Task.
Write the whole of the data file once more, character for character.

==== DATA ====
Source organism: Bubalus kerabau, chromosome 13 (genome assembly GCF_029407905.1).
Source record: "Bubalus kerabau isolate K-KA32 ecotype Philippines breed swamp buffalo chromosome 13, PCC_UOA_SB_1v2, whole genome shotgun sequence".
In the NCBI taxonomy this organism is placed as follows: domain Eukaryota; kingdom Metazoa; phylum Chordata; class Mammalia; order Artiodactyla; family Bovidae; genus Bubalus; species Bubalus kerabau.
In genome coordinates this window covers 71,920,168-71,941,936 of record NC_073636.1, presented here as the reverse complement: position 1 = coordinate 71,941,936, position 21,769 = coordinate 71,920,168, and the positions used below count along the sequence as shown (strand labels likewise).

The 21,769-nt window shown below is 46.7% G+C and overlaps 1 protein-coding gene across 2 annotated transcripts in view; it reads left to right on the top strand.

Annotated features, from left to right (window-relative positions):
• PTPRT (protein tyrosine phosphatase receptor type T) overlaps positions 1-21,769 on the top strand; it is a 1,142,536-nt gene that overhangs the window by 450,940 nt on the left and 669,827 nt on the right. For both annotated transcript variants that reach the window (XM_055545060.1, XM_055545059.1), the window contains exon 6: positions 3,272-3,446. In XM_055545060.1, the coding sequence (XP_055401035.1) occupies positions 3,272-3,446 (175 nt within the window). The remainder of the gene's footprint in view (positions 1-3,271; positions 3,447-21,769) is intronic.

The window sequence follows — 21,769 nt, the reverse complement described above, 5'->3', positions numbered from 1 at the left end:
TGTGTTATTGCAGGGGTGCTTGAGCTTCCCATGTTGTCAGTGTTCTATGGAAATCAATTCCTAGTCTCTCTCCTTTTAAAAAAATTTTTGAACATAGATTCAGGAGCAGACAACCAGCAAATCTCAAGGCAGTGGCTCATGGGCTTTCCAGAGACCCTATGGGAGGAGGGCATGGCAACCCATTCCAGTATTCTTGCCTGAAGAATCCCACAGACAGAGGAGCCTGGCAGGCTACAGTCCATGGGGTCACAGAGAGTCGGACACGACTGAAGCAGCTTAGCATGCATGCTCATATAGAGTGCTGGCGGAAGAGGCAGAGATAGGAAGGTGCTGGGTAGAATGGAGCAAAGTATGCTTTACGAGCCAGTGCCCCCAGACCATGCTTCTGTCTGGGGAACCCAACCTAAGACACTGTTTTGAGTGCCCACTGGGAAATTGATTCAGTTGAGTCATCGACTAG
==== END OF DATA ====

Source organism: Bubalus kerabau, chromosome 13 (genome assembly GCF_029407905.1).
Source record: "Bubalus kerabau isolate K-KA32 ecotype Philippines breed swamp buffalo chromosome 13, PCC_UOA_SB_1v2, whole genome shotgun sequence".
In the NCBI taxonomy this organism is placed as follows: domain Eukaryota; kingdom Metazoa; phylum Chordata; class Mammalia; order Artiodactyla; family Bovidae; genus Bubalus; species Bubalus kerabau.
In genome coordinates this window covers 71,920,168-71,941,936 of record NC_073636.1, presented here as the reverse complement: position 1 = coordinate 71,941,936, position 21,769 = coordinate 71,920,168, and the positions used below count along the sequence as shown (strand labels likewise).

The 21,769-nt window shown below is 46.7% G+C and overlaps 1 protein-coding gene across 2 annotated transcripts in view; it reads left to right on the top strand.

Annotated features, from left to right (window-relative positions):
• PTPRT (protein tyrosine phosphatase receptor type T) overlaps positions 1-21,769 on the top strand; it is a 1,142,536-nt gene that overhangs the window by 450,940 nt on the left and 669,827 nt on the right. For both annotated transcript variants that reach the window (XM_055545060.1, XM_055545059.1), the window contains exon 6: positions 3,272-3,446. In XM_055545060.1, the coding sequence (XP_055401035.1) occupies positions 3,272-3,446 (175 nt within the window). The remainder of the gene's footprint in view (positions 1-3,271; positions 3,447-21,769) is intronic.

The window sequence follows — 21,769 nt, the reverse complement described above, 5'->3', positions numbered from 1 at the left end:
TGTGTTATTGCAGGGGTGCTTGAGCTTCCCATGTTGTCAGTGTTCTATGGAAATCAATTCCTAGTCTCTCTCCTTTTAAAAAAATTTTTGAACATAGATTCAGGAGCAGACAACCAGCAAATCTCAAGGCAGTGGCTCATGGGCTTTCCAGAGACCCTATGGGAGGAGGGCATGGCAACCCATTCCAGTATTCTTGCCTGAAGAATCCCACAGACAGAGGAGCCTGGCAGGCTACAGTCCATGGGGTCACAGAGAGTCGGACACGACTGAAGCAGCTTAGCATGCATGCTCATATAGAGTGCTGGCGGAAGAGGCAGAGATAGGAAGGTGCTGGGTAGAATGGAGCAAAGTATGCTTTACGAGCCAGTGCCCCCAGACCATGCTTCTGTCTGGGGAACCCAACCTAAGACACTGTTTTGAGTGCCCACTGGGAAATTGATTCAGTTGAGTCATCGACTAG